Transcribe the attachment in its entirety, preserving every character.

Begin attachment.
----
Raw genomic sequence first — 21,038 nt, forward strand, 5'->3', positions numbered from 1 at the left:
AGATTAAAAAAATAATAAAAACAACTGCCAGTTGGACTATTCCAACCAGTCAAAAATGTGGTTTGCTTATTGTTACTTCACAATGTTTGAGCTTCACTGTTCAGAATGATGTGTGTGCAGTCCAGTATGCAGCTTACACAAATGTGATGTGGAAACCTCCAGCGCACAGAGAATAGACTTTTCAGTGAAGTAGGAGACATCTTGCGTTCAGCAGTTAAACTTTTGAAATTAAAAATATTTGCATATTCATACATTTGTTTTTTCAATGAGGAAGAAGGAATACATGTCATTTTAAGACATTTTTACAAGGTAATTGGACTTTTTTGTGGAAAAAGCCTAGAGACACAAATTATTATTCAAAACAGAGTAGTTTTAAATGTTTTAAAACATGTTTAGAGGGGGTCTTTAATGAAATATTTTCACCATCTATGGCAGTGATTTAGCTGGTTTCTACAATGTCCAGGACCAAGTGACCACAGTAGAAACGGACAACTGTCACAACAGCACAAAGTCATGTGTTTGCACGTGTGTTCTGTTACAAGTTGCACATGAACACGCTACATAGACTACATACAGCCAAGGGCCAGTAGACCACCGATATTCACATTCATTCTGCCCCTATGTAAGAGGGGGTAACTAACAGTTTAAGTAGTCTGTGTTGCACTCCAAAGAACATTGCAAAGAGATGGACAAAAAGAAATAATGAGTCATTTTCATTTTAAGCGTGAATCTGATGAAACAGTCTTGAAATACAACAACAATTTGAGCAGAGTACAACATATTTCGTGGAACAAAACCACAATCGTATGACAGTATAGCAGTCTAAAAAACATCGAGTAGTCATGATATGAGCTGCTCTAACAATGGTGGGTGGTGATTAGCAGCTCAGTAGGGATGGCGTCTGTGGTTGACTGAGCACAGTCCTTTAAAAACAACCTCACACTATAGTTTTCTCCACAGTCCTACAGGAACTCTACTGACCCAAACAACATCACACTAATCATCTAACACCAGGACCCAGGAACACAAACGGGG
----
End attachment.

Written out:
Raw genomic sequence first — 21,038 nt, forward strand, 5'->3', positions numbered from 1 at the left:
AGATTAAAAAAATAATAAAAACAACTGCCAGTTGGACTATTCCAACCAGTCAAAAATGTGGTTTGCTTATTGTTACTTCACAATGTTTGAGCTTCACTGTTCAGAATGATGTGTGTGCAGTCCAGTATGCAGCTTACACAAATGTGATGTGGAAACCTCCAGCGCACAGAGAATAGACTTTTCAGTGAAGTAGGAGACATCTTGCGTTCAGCAGTTAAACTTTTGAAATTAAAAATATTTGCATATTCATACATTTGTTTTTTCAATGAGGAAGAAGGAATACATGTCATTTTAAGACATTTTTACAAGGTAATTGGACTTTTTTGTGGAAAAAGCCTAGAGACACAAATTATTATTCAAAACAGAGTAGTTTTAAATGTTTTAAAACATGTTTAGAGGGGGTCTTTAATGAAATATTTTCACCATCTATGGCAGTGATTTAGCTGGTTTCTACAATGTCCAGGACCAAGTGACCACAGTAGAAACGGACAACTGTCACAACAGCACAAAGTCATGTGTTTGCACGTGTGTTCTGTTACAAGTTGCACATGAACACGCTACATAGACTACATACAGCCAAGGGCCAGTAGACCACCGATATTCACATTCATTCTGCCCCTATGTAAGAGGGGGTAACTAACAGTTTAAGTAGTCTGTGTTGCACTCCAAAGAACATTGCAAAGAGATGGACAAAAAGAAATAATGAGTCATTTTCATTTTAAGCGTGAATCTGATGAAACAGTCTTGAAATACAACAACAATTTGAGCAGAGTACAACATATTTCGTGGAACAAAACCACAATCGTATGACAGTATAGCAGTCTAAAAAACATCGAGTAGTCATGATATGAGCTGCTCTAACAATGGTGGGTGGTGATTAGCAGCTCAGTAGGGATGGCGTCTGTGGTTGACTGAGCACAGTCCTTTAAAAACAACCTCACACTATAGTTTTCTCCACAGTCCTACAGGAACTCTACTGACCCAAACAACATCACACTAATCATCTAACACCAGGACCCAGGAACACAAACGGGG